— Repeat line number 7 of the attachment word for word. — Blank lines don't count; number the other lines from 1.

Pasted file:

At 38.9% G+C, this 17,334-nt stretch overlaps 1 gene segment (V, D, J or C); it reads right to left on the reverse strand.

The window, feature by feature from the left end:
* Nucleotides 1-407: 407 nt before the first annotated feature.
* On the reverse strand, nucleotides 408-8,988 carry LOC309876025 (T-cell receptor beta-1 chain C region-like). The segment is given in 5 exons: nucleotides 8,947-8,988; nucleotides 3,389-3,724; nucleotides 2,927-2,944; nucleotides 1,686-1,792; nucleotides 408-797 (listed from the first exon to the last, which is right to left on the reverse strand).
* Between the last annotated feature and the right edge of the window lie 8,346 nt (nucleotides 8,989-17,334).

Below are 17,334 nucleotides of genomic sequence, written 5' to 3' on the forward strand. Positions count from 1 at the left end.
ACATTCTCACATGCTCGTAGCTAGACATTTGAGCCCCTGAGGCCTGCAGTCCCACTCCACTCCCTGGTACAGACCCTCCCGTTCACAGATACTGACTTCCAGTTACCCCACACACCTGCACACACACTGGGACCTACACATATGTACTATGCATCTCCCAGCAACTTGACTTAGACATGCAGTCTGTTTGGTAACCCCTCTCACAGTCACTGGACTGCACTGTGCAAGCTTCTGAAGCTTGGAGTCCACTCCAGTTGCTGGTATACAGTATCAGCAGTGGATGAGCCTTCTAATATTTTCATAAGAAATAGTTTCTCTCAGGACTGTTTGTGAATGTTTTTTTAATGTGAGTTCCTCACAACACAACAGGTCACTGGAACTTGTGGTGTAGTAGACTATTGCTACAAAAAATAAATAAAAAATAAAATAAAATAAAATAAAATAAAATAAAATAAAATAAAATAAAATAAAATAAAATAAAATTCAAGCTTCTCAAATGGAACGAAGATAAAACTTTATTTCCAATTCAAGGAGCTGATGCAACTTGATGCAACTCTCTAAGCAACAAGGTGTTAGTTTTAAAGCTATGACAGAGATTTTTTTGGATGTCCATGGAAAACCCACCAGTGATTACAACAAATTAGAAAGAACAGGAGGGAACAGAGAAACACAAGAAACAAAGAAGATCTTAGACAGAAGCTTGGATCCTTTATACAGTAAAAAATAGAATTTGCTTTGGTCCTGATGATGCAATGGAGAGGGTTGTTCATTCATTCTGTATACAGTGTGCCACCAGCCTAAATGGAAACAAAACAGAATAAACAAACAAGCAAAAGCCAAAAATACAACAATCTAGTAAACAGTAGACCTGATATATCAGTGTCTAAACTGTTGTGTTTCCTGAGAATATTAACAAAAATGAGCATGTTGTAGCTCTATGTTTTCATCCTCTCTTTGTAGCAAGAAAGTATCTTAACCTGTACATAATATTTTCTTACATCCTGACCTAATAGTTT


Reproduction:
ACATTCTCACATGCTCGTAGCTAGACATTTGAGCCCCTGAGGCCTGCAGTCCCACTCCACTCCCTGGTACAGACCCTCCCGTTCACAGATACTGACTTCCAGTTACCCCACACACCTGCACACACACTGGGACCTACACATATGTACTATGCATCTCCCAGCAACTTGACTTAGACATGCAGTCTGTTTGGTAACCCCTCTCACAGTCACTGGACTGCACTGTGCAAGCTTCTGAAGCTTGGAGTCCACTCCAGTTGCTGGTATACAGTATCAGCAGTGGATGAGCCTTCTAATATTTTCATAAGAAATAGTTTCTCTCAGGACTGTTTGTGAATGTTTTTTTAATGTGAGTTCCTCACAACACAACAGGTCACTGGAACTTGTGGTGTAGTAGACTATTGCTACAAAAAATAAATAAAAAATAAAATAAAATAAAATAAAATAAAATAAAATAAAATAAAATAAAATAAAATAAAATAAAATTCAAGCTTCTCAAATGGAACGAAGATAAAACTTTATTTCCAATTCAAGGAGCTGATGCAACTTGATGCAACTCTCTAAGCAACAAGGTGTTAGTTTTAAAGCTATGACAGAGATTTTTTTGGATGTCCATGGAAAACCCACCAGTGATTACAACAAATTAGAAAGAACAGGAGGGAACAGAGAAACACAAGAAACAAAGAAGATCTTAGACAGAAGCTTGGATCCTTTATACAGTAAAAAATAGAATTTGCTTTGGTCCTGATGATGCAATGGAGAGGGTTGTTCATTCATTCTGTATACAGTGTGCCACCAGCCTAAATGGAAACAAAACAGAATAAACAAACAAGCAAAAGCCAAAAATACAACAATCTAGTAAACAGTAGACCTGATATATCAGTGTCTAAACTGTTGTGTTTCCTGAGAATATTAACAAAAATGAGCATGTTGTAGCTCTATGTTTTCATCCTCTCTTTGTAGCAAGAAAGTATCTTAACCTGTACATAATATTTTCTTACATCCTGACCTAATAGTTT